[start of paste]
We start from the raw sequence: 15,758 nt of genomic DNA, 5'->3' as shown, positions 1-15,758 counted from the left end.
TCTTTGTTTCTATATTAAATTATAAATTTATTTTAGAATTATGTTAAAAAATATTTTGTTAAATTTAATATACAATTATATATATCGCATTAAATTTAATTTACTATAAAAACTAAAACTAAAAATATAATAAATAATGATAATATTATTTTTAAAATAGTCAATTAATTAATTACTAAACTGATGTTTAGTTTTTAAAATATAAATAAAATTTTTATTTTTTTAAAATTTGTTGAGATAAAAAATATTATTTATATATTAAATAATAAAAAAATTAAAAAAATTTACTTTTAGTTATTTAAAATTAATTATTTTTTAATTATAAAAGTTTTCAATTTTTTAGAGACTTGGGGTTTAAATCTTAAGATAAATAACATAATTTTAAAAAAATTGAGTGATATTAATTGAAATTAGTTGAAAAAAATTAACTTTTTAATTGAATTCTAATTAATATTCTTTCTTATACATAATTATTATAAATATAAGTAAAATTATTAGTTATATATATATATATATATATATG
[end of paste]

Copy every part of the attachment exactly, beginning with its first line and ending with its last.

We start from the raw sequence: 15,758 nt of genomic DNA, 5'->3' as shown, positions 1-15,758 counted from the left end.
TCTTTGTTTCTATATTAAATTATAAATTTATTTTAGAATTATGTTAAAAAATATTTTGTTAAATTTAATATACAATTATATATATCGCATTAAATTTAATTTACTATAAAAACTAAAACTAAAAATATAATAAATAATGATAATATTATTTTTAAAATAGTCAATTAATTAATTACTAAACTGATGTTTAGTTTTTAAAATATAAATAAAATTTTTATTTTTTTAAAATTTGTTGAGATAAAAAATATTATTTATATATTAAATAATAAAAAAATTAAAAAAATTTACTTTTAGTTATTTAAAATTAATTATTTTTTAATTATAAAAGTTTTCAATTTTTTAGAGACTTGGGGTTTAAATCTTAAGATAAATAACATAATTTTAAAAAAATTGAGTGATATTAATTGAAATTAGTTGAAAAAAATTAACTTTTTAATTGAATTCTAATTAATATTCTTTCTTATACATAATTATTATAAATATAAGTAAAATTATTAGTTATATATATATATATATATATATG